Every country has had its share of ups and downs in history. It is the documentation of these ups and downs that make the country's history worth reading and learning about. The United States of America (USA), like all other countries has also had its share of defining moments that have made its history.
One such event in the history of the United States is the American Civil War. The effects of the Civil War can be seen even today, especially in the form of the state flags that have adopted and modified versions of the confederate flag.
In this Historyplex post, we'll share with you some information about the history of the confederate flag, why the flag was designed and how it got its current form.
History of the Confederate Flag
American history has been riddled with wars of different types. The American Civil War was probably one of the most important ones to take place in the country. The causes and effects of the Civil War are always discussed, and there is one specific development that resulted from the Civil War.
It is the formation of the Confederate States of America. These were the states that renounced the unification with the United States and decided to be a separate entity. The reason behind this was to prove that it was only these Confederate states that were the true upholders of all the values and principles laid down in the Declaration of Independence.
These states designed and came up with their own flag(s) and that's what we'll get to know about in the following sections. Given here is the history of the confederate flag. They are step by step accounts of how the final confederate flag that we see adorning so many Southern homes emerged. Read it and you'll know exactly how and why this flag came to be.
It was formally known as the 'Stars and Bars', and comprised 3 stripes in this order: red, white, red. On the upper left corner was a deep blue square which had a circle of 7 stars in it. This is how it got its name. This flag, however, was soon rejected due to some problems that it posed.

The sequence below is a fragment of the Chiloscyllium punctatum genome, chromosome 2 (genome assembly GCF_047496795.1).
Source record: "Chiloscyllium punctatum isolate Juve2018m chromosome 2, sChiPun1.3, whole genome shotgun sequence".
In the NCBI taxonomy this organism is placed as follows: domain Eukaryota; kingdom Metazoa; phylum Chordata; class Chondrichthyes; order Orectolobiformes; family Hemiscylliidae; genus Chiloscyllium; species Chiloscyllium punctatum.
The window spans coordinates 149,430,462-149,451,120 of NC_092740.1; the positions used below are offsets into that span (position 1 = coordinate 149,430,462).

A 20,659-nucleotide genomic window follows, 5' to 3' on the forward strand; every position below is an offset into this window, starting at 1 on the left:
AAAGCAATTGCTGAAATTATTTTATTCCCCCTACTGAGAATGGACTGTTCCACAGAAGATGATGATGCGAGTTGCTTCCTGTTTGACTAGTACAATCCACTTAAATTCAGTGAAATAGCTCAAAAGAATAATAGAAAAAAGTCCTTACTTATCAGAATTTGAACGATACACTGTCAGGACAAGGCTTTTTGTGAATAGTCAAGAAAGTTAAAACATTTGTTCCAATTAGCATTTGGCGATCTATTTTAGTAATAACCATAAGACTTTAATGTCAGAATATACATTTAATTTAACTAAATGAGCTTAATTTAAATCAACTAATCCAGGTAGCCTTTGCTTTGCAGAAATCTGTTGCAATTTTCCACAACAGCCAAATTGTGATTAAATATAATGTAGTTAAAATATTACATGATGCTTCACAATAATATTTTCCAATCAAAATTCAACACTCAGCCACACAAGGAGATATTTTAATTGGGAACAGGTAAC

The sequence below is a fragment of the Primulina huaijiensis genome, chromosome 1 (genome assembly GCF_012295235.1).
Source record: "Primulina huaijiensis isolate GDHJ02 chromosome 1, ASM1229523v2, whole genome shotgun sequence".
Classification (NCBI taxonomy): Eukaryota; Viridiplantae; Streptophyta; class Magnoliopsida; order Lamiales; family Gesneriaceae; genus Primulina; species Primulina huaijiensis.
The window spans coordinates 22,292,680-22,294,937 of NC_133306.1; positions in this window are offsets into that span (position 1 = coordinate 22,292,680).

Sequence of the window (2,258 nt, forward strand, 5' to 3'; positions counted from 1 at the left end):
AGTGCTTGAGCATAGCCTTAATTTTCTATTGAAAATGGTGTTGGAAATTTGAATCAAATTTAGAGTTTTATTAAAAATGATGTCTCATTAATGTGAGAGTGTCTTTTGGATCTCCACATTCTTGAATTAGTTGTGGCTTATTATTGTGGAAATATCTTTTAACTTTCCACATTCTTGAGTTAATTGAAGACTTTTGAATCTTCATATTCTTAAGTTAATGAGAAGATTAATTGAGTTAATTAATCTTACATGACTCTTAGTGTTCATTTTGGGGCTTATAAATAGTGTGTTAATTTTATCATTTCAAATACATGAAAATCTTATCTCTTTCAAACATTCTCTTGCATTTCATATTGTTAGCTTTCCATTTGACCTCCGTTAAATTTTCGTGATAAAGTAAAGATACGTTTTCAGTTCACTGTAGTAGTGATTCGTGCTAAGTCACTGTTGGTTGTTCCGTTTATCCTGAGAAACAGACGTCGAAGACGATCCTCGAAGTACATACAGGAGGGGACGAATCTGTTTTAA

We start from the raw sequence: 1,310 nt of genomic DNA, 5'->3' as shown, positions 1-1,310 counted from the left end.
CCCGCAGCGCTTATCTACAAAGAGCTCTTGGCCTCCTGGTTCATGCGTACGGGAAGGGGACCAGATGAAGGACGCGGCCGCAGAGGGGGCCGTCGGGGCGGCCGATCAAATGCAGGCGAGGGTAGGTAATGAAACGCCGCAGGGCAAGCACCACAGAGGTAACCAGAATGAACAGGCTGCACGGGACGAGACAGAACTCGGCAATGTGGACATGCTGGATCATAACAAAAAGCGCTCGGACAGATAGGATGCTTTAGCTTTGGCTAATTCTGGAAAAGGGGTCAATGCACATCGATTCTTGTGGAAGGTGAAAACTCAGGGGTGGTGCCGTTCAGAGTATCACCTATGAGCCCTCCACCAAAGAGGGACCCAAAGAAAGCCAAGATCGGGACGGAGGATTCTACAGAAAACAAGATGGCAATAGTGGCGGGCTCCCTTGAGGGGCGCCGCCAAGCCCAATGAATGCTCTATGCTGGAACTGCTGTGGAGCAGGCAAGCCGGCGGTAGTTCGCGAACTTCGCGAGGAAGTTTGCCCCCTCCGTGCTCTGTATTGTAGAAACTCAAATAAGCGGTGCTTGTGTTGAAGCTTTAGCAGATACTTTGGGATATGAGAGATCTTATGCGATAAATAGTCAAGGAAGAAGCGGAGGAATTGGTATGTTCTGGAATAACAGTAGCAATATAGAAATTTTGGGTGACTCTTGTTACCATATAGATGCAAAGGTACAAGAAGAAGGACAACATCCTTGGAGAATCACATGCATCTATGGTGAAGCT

During the battle in Virginia, between Manassas and Bull Run Creek, this flag caused a lot of serious confusion. Because it bore a striking resemblance to the flag of the U.S. (stars and stripes), soldiers from the North and the South were often confused about who belonged to which part.
This tiny mistake resulted in the death of many soldiers and hence it was decided to alter the design of the flag.
The popularity of the South's battle for independence increased and that of the loyalty towards the U.S. decreased. This is when the South or the Confederate States decided to come up with a new flag that would symbolize the purity of their struggle.
So, they came up with another design that was an amalgamation of the Southern Cross (a blue cross with stars on it, set against a red background) and a white base. So, this flag had a white base and the Southern Cross was placed on the upper left portion of the flag. This flag was also referred to as the Battle Flag of the Confederate States.
However, this flag too, posed some problems. When the flag was hung, the Cross got hidden and only the white portion was visible. This gave the flag an appearance of being a 'peace flag'. This caused a lot of confusion and was mistaken as a mark of surrender by the opposing forces. Hence, this one had to be changed too.
So it looked like this: the Southern Cross on the upper left corner, set on a white background and a red vertical stripe on the right side. This was the final flag and is called the Third National Flag. There are many instances of controversies that arise about the confederate flag because this flag is used as a sign of opposing propaganda.
Many Southern states, even after the dissolution of the C.S.A., continued to use the flag as a symbol of their loyalty to the Declaration of Independence. The state flags of Georgia and Mississippi have incorporated parts of the confederate flag and use them as their own.
Now you know the reason and the circumstances under which the Confederate Flag got its present appearance. Go on and share the knowledge.